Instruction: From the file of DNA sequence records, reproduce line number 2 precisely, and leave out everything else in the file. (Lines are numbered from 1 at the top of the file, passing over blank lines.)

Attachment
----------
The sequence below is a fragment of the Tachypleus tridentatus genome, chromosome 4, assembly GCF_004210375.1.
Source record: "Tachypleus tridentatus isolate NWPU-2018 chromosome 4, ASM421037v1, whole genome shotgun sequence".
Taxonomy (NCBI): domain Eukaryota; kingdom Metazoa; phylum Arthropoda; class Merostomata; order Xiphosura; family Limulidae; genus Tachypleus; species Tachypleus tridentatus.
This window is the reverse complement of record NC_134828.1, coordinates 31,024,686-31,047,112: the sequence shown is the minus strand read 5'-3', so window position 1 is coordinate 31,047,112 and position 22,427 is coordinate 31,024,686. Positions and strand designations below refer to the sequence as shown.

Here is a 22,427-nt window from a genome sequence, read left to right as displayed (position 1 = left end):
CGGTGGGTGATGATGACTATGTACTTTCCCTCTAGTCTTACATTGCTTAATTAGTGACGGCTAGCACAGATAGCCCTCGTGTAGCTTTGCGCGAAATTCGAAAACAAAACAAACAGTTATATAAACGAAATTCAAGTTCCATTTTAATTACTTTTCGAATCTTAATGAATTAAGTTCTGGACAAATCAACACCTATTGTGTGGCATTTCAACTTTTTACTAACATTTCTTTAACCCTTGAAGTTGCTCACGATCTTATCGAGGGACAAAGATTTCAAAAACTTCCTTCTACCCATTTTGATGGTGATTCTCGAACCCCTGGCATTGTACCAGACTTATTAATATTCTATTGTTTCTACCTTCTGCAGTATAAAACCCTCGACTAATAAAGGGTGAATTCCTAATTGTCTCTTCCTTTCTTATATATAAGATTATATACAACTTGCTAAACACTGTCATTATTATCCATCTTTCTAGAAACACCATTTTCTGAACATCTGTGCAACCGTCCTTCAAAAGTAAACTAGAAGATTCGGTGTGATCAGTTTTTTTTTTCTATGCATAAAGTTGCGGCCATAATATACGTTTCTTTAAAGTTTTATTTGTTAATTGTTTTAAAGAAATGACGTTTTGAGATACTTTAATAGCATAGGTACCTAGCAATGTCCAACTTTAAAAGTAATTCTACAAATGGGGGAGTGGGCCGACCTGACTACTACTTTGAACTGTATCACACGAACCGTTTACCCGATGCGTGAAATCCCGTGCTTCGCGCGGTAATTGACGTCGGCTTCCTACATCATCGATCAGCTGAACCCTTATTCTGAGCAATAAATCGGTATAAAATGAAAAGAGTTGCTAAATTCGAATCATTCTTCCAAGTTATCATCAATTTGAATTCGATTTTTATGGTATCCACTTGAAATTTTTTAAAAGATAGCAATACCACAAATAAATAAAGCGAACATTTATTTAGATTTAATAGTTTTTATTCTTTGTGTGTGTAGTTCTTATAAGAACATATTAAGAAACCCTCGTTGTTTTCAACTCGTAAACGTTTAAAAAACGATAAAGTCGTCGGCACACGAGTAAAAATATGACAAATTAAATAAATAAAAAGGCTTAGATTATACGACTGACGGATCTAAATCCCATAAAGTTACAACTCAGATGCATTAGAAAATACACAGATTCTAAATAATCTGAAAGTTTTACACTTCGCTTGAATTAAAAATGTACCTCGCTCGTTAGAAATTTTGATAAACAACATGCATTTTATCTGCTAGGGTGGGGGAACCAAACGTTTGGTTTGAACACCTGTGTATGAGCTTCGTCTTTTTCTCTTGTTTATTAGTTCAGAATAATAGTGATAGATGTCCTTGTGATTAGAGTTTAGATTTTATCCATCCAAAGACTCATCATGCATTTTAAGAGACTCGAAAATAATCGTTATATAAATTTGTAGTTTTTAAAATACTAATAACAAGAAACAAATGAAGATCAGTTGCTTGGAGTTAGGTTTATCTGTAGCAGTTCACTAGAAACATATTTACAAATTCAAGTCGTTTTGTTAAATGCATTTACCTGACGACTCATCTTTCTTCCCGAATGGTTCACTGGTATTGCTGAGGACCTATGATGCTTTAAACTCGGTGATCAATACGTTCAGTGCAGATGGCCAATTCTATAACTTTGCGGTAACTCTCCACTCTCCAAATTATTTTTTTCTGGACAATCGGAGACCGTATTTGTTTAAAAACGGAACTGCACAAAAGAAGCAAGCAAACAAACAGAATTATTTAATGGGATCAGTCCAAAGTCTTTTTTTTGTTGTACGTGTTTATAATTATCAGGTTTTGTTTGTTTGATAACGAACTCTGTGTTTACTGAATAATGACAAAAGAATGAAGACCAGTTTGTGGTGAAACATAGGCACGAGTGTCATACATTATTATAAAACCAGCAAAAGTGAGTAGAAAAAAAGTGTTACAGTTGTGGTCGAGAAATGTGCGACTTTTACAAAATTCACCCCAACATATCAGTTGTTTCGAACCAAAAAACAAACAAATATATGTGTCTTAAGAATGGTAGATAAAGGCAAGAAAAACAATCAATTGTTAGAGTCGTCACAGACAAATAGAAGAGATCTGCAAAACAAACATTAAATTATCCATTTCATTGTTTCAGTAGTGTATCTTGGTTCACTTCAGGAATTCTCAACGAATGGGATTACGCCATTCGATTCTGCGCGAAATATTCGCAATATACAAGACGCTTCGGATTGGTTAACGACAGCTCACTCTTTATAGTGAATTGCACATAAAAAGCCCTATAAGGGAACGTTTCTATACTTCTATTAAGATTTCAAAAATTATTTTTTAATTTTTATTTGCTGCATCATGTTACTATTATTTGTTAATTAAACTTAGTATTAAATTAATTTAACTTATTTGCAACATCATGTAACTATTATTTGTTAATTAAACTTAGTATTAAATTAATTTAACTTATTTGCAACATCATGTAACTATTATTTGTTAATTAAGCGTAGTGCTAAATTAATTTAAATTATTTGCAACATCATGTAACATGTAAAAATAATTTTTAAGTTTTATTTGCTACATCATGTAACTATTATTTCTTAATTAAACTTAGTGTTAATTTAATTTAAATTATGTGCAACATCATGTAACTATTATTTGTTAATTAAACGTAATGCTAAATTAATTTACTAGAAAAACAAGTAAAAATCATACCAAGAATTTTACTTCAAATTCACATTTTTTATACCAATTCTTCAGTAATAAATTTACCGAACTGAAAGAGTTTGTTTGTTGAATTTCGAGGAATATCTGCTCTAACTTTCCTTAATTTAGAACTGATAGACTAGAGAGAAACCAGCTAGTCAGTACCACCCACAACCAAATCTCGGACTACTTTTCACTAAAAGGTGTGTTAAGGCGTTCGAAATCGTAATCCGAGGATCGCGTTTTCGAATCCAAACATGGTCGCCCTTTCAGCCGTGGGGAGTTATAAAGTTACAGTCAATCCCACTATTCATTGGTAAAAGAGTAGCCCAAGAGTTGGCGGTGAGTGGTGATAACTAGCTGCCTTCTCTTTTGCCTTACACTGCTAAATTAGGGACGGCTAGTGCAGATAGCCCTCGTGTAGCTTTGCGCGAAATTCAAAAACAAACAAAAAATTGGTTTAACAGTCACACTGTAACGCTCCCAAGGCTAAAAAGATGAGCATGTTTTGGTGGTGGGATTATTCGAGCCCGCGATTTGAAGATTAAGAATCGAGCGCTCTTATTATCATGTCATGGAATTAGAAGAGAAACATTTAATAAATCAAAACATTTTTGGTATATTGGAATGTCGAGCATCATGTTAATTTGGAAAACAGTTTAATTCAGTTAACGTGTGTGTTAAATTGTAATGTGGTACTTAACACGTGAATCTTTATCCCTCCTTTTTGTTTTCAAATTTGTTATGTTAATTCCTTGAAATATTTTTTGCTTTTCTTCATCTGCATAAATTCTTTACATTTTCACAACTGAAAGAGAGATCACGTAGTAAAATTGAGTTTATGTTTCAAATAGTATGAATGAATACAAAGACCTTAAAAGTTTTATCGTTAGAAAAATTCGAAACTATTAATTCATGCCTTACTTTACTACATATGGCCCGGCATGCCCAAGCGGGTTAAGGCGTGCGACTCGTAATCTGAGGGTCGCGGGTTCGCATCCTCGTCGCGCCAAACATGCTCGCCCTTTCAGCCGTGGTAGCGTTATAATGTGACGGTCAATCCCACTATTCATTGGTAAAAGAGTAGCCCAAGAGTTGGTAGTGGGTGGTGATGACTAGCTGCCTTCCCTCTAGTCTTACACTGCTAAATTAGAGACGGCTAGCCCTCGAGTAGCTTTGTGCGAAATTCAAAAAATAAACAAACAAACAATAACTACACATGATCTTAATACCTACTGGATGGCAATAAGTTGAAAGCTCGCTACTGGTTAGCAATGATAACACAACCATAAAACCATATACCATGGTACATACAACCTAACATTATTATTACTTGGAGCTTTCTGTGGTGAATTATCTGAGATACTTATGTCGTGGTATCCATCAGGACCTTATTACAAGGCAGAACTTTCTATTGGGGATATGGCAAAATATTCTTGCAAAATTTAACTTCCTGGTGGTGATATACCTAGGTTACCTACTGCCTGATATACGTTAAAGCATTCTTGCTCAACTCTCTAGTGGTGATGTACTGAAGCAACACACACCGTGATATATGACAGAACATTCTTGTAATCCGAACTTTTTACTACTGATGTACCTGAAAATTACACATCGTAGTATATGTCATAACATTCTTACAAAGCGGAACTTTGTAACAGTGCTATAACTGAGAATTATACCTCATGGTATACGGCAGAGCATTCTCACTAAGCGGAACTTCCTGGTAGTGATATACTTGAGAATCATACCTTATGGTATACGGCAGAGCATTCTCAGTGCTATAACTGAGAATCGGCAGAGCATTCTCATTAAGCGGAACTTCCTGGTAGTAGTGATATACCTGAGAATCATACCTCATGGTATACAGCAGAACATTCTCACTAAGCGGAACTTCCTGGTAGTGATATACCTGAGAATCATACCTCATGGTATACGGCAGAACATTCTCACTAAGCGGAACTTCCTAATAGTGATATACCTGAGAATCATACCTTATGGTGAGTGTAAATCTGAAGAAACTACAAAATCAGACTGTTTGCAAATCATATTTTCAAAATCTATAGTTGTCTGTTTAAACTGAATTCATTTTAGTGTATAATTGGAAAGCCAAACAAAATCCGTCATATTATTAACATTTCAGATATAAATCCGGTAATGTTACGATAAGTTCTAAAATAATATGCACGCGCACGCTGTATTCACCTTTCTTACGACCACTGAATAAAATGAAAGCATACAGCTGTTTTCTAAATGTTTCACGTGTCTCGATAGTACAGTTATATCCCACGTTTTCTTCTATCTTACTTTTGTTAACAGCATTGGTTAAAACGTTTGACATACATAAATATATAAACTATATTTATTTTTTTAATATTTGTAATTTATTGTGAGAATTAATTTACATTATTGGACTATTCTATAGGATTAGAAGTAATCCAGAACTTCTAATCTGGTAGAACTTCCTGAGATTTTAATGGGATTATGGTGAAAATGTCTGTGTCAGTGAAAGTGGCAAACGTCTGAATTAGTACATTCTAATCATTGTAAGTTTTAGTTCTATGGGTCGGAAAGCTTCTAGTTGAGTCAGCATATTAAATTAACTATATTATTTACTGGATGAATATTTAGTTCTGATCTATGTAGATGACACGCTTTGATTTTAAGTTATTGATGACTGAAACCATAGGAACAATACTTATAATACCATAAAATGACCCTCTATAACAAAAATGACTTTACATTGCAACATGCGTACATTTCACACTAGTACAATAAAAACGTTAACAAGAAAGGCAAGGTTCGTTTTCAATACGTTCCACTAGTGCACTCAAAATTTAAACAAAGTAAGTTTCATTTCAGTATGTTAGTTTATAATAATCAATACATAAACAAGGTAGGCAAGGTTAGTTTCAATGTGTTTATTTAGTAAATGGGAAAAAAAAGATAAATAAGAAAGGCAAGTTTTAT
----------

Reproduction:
Source record: "Tachypleus tridentatus isolate NWPU-2018 chromosome 4, ASM421037v1, whole genome shotgun sequence".